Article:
Flexible office space and the need to change existing space is going to be another huge opportunity. While this pandemic has proven that some remote work is possible, there remains no denying that office spaces are important to the way we work. It’ll be critical that flexible office space is available for tenants, to help them manage the changing needs of their workforce. By being able to quickly add or adjust to their space, building owners and operators will find more success in facilitating the “new normal.”

I’d also encourage companies everywhere to re-imagine their business models and to embrace a startup mindset. We don’t know what the post-COVID world is going to look like quite yet, so it’s best to remain agile, scrappy and resilient when adapting to what comes next.

How do you think the COVID pandemic might permanently change the way we behave, act or live?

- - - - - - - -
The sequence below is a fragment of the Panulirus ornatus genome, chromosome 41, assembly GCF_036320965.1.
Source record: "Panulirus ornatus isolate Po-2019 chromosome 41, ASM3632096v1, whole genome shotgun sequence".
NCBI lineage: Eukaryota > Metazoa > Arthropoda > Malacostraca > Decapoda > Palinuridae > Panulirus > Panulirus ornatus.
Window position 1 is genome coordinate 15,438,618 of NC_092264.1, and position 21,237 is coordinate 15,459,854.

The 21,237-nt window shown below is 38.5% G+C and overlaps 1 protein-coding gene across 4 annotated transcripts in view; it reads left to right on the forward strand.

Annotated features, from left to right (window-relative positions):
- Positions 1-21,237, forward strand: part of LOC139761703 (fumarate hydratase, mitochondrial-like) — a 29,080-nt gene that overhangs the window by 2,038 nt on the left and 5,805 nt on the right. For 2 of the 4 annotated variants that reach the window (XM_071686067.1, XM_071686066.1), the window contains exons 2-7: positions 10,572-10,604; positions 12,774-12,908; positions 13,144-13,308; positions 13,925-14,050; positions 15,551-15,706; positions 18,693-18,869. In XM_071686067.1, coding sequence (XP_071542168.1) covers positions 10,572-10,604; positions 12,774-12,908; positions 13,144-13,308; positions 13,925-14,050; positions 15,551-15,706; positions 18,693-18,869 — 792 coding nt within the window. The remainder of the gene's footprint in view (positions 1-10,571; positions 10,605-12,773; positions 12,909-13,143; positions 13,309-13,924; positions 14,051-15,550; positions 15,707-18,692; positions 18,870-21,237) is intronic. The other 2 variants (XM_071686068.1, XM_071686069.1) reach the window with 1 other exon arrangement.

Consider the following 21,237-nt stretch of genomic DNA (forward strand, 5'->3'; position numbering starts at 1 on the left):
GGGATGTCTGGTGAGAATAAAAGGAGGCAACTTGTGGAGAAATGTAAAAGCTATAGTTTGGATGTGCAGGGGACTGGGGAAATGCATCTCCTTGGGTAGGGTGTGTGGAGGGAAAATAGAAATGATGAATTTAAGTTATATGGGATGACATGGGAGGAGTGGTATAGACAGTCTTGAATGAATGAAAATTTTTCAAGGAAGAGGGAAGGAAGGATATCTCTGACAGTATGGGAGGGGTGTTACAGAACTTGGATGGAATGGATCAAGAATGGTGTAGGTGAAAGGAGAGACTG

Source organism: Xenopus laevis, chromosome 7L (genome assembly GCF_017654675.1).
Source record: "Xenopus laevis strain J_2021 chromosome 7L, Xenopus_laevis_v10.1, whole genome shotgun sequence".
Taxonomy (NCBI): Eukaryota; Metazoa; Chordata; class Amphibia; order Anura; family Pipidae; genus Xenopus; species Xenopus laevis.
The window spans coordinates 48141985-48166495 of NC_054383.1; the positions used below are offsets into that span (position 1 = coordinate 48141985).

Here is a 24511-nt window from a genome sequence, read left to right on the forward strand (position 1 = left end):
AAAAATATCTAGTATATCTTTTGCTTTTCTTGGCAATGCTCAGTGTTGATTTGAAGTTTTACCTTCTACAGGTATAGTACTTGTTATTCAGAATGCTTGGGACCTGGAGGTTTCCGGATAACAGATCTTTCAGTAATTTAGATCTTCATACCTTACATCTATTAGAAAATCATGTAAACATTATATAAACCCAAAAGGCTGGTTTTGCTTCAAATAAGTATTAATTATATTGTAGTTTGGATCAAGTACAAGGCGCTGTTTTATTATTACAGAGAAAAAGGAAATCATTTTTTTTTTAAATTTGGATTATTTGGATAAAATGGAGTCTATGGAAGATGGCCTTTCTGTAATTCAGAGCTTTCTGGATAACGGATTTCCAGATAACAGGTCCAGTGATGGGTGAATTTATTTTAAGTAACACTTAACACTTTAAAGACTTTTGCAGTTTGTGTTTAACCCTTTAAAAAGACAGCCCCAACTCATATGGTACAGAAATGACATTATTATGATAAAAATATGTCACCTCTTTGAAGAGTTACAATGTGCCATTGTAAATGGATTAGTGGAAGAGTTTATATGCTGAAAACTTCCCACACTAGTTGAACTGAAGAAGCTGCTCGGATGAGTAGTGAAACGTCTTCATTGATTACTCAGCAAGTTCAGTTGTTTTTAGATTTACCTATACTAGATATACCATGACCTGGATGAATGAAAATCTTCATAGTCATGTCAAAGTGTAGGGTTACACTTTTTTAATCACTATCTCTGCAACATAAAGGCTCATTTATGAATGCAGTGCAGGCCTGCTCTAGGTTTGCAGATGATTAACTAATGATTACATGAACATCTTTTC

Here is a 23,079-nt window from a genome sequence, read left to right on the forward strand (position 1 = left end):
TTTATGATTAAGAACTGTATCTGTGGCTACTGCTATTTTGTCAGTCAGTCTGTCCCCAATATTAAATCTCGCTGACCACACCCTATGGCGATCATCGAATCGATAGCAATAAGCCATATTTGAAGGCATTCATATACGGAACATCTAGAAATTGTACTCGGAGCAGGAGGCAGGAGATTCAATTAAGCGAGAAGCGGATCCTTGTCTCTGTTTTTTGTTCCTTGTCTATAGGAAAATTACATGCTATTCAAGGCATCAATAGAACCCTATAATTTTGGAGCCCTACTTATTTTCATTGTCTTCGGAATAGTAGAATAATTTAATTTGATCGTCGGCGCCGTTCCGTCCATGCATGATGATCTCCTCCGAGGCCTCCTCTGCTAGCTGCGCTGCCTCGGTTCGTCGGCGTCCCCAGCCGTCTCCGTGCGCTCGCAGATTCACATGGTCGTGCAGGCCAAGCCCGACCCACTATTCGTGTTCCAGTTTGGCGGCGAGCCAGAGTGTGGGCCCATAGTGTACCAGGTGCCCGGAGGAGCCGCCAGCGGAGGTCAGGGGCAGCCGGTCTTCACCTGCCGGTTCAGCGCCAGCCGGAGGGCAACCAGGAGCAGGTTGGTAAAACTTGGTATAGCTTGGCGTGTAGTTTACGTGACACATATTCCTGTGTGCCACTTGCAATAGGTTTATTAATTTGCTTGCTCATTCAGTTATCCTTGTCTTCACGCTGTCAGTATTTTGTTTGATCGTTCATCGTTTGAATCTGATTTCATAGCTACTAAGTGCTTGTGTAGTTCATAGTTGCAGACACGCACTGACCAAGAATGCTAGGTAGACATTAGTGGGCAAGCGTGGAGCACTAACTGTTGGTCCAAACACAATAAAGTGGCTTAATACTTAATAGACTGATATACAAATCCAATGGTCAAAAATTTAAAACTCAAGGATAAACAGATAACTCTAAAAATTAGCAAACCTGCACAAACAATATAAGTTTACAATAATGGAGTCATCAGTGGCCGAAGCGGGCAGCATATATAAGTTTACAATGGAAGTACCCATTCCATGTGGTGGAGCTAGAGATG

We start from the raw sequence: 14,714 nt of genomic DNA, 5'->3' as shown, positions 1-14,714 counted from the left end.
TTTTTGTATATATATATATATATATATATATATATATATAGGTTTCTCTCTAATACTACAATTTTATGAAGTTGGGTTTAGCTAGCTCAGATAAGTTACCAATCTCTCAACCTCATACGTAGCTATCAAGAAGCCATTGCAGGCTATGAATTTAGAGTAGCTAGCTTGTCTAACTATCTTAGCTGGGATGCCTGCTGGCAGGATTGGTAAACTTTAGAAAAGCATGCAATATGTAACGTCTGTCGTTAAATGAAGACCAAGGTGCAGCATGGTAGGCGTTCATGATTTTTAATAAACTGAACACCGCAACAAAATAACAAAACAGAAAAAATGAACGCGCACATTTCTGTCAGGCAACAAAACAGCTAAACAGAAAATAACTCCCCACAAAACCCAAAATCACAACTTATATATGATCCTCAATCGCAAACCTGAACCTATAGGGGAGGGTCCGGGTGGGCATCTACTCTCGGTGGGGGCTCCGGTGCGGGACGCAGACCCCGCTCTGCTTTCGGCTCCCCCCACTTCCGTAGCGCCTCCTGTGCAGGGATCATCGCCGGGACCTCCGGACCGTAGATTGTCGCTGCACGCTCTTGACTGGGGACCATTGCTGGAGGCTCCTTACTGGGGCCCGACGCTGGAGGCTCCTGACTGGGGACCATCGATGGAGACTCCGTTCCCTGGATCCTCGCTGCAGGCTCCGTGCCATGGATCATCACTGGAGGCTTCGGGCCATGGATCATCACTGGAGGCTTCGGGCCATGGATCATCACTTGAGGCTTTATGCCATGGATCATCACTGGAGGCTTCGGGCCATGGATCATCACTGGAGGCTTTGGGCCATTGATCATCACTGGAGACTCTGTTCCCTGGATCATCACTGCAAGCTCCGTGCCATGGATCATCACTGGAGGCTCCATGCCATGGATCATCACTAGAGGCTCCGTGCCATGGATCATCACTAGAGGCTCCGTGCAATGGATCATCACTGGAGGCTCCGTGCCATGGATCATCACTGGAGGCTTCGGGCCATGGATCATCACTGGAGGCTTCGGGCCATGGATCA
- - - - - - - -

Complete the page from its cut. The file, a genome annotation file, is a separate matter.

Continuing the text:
I think there will be lots of lessons learned by health professionals and government officials which will ultimately never allow this to happen again. Day-to-day life will come back and there will be a resurgence of social engagement that people will really value. Who knows, maybe we’ll even be able to see a movie in the theater with some popcorn!

Considering the potential challenges and opportunities in the Post-Covid economy, what do you personally plan to do to rebuild and grow your business or organization in the Post-Covid Economy?